There is a good reason why Pixel sales more than doubled during the second quarter

There is a good reason why Pixel sales more than doubled during the second quarter
Google parent Alphabet released its second-quarter earnings for 2019 this afternoon. During the conference call held after the numbers were announced, Google CEO Sundar Pichai pointed out that "overall Pixel unit sales in Q2 grew more than 2x year over year." At first blush, that sounds like absolutely fabulous news, especially when the first quarter numbers for the phones weren't good. You might recall that nearly three months ago, Alphabet CFO Ruth Porat indicated that Pixel sales declined on an annual basis during the first three months of this year.

But once you realize that the mid-range Google Pixel 3a and Pixel 3a XL were released in May during the second quarter, well that certainly would give you an explanation for such a surge in unit sales. Even if the mid-sized Pixels garnered tepid demand-which wasn't the case at all-Google would have reported an increase in Pixel sales from the same quarter in 2018 when no new Pixel handsets were launched. As it turned out, the mid-range Pixels were a hit with consumers looking to pick up a great smartphone camera at a more affordable price. The Pixel 3a and Pixel 3a XL cost $399 and $479 respectively and several deals have appeared during the 10 weeks that the phones have been available. The devices are accounted for in Google's "Other" category and revenue in that sector rose from $4.43 billion a year ago to $6.18 billion this year, a 40% gain.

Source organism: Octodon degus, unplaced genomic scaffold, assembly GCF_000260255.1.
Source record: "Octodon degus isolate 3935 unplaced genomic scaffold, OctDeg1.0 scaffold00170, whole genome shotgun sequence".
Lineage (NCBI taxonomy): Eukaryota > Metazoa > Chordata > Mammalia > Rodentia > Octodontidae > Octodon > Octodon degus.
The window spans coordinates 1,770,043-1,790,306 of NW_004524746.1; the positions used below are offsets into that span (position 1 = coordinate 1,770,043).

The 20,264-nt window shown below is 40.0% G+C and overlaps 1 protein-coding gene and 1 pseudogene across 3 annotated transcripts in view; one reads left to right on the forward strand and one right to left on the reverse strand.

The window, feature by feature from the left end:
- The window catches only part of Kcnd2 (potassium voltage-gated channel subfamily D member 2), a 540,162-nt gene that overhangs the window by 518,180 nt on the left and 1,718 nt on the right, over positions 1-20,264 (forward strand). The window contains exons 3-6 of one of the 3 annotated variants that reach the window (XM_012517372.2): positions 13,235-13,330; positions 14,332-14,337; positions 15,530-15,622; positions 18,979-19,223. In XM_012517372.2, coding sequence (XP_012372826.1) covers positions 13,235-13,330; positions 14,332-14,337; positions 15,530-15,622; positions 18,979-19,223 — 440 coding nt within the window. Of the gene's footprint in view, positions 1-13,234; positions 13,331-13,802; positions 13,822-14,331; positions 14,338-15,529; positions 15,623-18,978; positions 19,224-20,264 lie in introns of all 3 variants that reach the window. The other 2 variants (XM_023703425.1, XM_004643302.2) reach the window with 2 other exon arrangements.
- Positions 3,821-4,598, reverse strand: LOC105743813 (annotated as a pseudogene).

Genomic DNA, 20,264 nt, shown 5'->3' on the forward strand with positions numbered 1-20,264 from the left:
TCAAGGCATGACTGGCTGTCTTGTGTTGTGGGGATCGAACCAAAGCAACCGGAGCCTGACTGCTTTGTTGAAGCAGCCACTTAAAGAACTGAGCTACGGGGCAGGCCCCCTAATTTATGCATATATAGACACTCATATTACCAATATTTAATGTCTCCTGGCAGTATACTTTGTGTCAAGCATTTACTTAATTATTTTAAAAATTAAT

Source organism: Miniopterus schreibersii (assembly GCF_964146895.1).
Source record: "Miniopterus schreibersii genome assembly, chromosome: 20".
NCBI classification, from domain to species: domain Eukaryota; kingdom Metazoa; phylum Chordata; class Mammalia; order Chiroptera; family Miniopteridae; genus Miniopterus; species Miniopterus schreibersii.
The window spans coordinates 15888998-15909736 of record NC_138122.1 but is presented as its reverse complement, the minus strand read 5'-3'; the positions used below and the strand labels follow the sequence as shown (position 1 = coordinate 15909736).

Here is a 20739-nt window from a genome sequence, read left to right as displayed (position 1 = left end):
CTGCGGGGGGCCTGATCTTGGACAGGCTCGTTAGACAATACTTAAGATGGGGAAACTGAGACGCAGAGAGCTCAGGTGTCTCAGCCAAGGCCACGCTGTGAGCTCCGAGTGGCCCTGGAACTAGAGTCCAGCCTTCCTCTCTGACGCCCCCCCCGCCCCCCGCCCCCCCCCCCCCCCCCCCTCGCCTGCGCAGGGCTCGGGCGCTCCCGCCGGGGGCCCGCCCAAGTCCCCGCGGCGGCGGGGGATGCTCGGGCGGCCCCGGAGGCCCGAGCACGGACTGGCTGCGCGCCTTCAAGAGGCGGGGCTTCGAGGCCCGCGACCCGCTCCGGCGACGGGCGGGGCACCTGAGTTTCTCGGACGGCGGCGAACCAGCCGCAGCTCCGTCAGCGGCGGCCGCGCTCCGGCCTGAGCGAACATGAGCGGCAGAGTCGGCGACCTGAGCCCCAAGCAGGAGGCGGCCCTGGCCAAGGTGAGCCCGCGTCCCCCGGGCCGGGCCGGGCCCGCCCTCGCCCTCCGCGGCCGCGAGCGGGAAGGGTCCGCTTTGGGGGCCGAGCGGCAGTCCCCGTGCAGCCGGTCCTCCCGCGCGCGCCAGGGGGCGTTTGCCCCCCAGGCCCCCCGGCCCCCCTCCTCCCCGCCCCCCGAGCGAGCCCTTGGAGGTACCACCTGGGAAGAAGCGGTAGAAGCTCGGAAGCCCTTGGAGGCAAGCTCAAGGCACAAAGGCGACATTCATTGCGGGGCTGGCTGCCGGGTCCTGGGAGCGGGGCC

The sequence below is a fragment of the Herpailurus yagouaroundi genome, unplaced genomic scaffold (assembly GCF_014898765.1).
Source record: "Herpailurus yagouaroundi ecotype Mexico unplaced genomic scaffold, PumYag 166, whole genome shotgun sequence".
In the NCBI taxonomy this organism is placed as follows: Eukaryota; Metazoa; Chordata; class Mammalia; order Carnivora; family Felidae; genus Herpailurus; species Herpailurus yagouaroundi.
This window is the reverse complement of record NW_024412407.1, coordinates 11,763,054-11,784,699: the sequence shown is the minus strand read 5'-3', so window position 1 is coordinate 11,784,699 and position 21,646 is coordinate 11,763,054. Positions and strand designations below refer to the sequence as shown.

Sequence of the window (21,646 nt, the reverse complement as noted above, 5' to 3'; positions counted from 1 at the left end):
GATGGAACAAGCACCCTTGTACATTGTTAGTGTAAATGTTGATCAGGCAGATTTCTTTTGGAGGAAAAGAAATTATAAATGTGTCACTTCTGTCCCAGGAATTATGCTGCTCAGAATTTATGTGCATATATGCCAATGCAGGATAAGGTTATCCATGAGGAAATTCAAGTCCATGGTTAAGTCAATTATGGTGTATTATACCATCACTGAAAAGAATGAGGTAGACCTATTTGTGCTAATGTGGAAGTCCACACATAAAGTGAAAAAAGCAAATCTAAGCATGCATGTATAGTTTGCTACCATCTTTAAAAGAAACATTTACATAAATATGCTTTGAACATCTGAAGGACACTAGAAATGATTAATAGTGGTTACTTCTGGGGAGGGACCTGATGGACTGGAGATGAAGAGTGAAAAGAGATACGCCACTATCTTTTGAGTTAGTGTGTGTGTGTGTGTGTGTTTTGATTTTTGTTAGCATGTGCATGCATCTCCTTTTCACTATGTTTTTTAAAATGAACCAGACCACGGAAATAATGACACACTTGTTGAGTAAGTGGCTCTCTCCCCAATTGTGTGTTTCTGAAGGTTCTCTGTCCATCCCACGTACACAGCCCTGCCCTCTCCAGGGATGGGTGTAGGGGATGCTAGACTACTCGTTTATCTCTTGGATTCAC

Google faces an antitrust investigation by the Department of Justice

The company is currently prepping the Pixel 4 line, which could feature Google's Project Soli technology. This is a radar-based system that tracks the minute movements of the hands and would allow Pixel users to control the handset through the use of subtle hand gestures. Google has already released an actual photo showing part of the device's rear panel even though the new models aren't expected to be unveiled until October.

Google generated revenue of $38.8 billion during Q2, up 19.3% year-over-year. Operating profits rose 16% on an annual basis to $10.4 billion. The company spent $3.62 billion to acquire traffic during the three month period, up from the $3.47 billion it shelled out during Q2 2018. As a percentage of Google's advertising revenue, these costs actually declined to 22% from 23% during the same period a year ago, good news for the company. Paid clicks on Google sites rose 28% year-over-year, but growth slowed to 6% compared to this year's first quarter. CFO Porat noted that YouTube had strong revenue growth. "YouTube was again the second largest contributor of revenue growth, and [we’re] really pleased with the ongoing momentum that we’re seeing here," the executive said. A decline in Google's overall growth rate last quarter was blamed on YouTube, but it appears as though the streaming video site was able to turn things around during the three months from April through June.

With a 90% share of the online search market, Google has become an easy target for those who complain that Big Tech has become too big. Amid talk from lawmakers on both sides of the aisle that companies like Google and Facebook should be broken up, the U.S. Department of Justice announced that it plans to investigate several tech firms, including Google, for possible antitrust violations. .

The second-quarter earnings report seemed to cheer investors. After the 4 pm EDT close of the U.S. markets, Alphabet shares (GOOG-NASDAQ) soared $93.67 or 8.3% to $1,225.79.

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